We have a voyeuristic tendency in our society when it comes to celebrity. We want to know what they do, where they eat, what they wear, who does their hair, how they exercise, etc. We're obsessed. Frankly, our society as a whole, acts like a bunch of children who would be better off if we kept our eyes on our own papers...like we were told to do in elementary school.
I have not been above all this either. Aspiring to a career in anything to do with show business has exposed me to a lot of years that have amounted to pressing my face up against the glass window with a yearning not only to see what's on the other side, but to be on the other side.
Why do we put people on a pedestal sometimes seemingly just to take them down? Why do we always think that more is better, when sometimes it's just more? Why do we think that beauty is about appearances when we have seen some pretty attractive people do some pretty ugly things? And why oh why do we think there's intrinsic value in fame itself?
While I don't know all the answers to these questions, here's the night that changed all that for me for good, and I was reminded of it a few days ago when Stevie Wonder was on American Idol.
I don't know if you know this or not, but in show business, there's always another layer. I found this out the first time I went to an actual award show - The Grammys. They were in New York that year and for the week leading up to the show there were parties all over town each night. On the grand night itself there were also parties. Just having a Grammy ticket got you into one of them. And I thought (erroneously) that I was special. But there would be few, if any at all, "important" people at that party because that was the one for just your average Grammy ticket holders, which again, erroneously, I thought, was a big deal. So while I was dressed for the red carpet, I was painfully aware that I was not on the "inside" or even anywhere close to it. All the celebrities, I was told, were at the parties thrown by record labels.
So there I am a few years later about to go into one of the post-Grammy record label parties with a friend of mine who's a reporter. We go inside, past all the people hoping to get inside and I feel like I've "arrived." Here I am with all the young cool people at the record label bash. But "where are all the recording artists?" I'm wondering. I don't see them. I just see a lot of young cool people I don't know. It's then that I find out that they are in their own VIP room at the party. And I wonder what that inner sanctum must be like. It must be beyond cool. So my friend and I leave and I think, "Someday I'm gonna be in that VIP room." As we leave, I see the long line of people trying to talk their way inside the party, and I know that they don't know that all that will get them is some free drinks and appetizers because there is a party within the party that they will never see.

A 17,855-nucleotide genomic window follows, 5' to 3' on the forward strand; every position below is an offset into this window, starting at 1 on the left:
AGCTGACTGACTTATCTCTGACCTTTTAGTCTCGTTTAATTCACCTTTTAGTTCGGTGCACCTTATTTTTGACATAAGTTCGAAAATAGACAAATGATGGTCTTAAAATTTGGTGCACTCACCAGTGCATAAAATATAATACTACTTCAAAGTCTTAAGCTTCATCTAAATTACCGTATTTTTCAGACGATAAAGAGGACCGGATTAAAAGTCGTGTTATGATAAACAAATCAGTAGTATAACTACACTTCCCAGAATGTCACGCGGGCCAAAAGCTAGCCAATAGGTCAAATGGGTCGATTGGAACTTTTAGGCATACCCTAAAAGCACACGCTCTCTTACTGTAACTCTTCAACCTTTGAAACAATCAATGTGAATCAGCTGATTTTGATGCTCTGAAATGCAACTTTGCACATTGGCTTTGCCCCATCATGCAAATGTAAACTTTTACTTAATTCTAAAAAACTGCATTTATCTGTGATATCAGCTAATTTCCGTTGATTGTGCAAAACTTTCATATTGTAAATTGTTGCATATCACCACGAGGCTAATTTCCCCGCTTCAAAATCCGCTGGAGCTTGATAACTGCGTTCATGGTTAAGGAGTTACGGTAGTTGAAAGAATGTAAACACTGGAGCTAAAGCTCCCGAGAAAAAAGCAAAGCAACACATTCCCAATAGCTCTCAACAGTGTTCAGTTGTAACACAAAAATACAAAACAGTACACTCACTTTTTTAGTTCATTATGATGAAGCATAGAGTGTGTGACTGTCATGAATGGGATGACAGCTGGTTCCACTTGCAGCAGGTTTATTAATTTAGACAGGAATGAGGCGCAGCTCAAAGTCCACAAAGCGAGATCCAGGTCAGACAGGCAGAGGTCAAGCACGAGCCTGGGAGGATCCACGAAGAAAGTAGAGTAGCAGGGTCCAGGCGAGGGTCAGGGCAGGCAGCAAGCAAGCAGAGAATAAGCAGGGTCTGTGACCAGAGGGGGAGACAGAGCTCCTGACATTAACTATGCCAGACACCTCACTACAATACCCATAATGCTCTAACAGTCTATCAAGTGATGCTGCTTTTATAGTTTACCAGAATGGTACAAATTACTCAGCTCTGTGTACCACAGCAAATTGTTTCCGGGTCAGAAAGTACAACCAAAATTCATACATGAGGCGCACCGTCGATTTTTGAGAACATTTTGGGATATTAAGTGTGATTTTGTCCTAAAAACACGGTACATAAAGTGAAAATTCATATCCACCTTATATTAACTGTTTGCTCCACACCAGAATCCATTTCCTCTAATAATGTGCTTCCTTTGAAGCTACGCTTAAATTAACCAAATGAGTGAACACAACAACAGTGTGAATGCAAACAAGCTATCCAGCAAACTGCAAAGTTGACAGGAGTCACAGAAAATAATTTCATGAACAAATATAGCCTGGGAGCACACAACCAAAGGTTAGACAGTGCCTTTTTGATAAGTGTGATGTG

So, again, years go by and now I'm at a different awards show. A dinner, actually. And by now I know that there's a party afterward for the VIP's only. It's in the same hotel as the awards dinner was held, but by now I know enough "insiders" to get myself invited to tag along to the VIP shindig. "Wow, I'm finally going to see what it's like," I think to myself as we ride the elevators to the penthouse!
I am having an honest-to-goodness Carrie Bradshaw, Sex in the City moment, and I feel decidedly glamorous. We get to the door and there are two very large football player looking types standing guard there asking to see invitations. The person I'm tagging along with pulls out a tiny white card and then says, "These four are with me," and we go in. This is it. I'm in the "inner sanctum" with celebrities and record label execs. There's more expensive booze and appetizers at this party, not to mention a host of people to wait on your every need.
I think I'm going to feel special...different than my previous life up until that moment. But I don't. And the people I'm chatting with and nodding "hi" to in passing don't seem all that different either. In fact they mostly seem uncomfortable and not particularly happy. I think it's just a fluke because "insiders" have got to be happier and more comfortable in their own skin than the rest of us. They have to be.
Then Stevie Wonder shows up. We are all expecting the heavens to part and angels to sing when he walks in. I mean, God love the other singers, but this is STEVIE WONDER!!! The thing is that he has just lost his mother that week and his sadness is as palpable as that big, beautiful voice of his. So he doesn't stay long, and I find myself feeling his pain because I've recently lost my mother too, and I'm wishing I could stop the hurt that is overwhelming him at this moment in the same way I wish I could stop my own hurt.
A while later I overhear a friend giving Gavin DeGraw songwriting advice. I cringe because he's the one with the record deal and I think that it crosses a line that I personally wouldn't have, but that's just my opinion.
We leave the party around 4a.m. and I am still trying to process the whole evening. I feel sad... like I've just found out this awful secret - that we are all the same. Even the people in the VIP room, separated from the rest of us because our society has deemed that appropriate.
It is an illusion that has been shattered for good and it has freed me, though it hasn't lessened my admiration for the work that artists do, or the talent they have. In fact, it has increased my admiration, knowing that they are just like me. Even Stevie Wonder.
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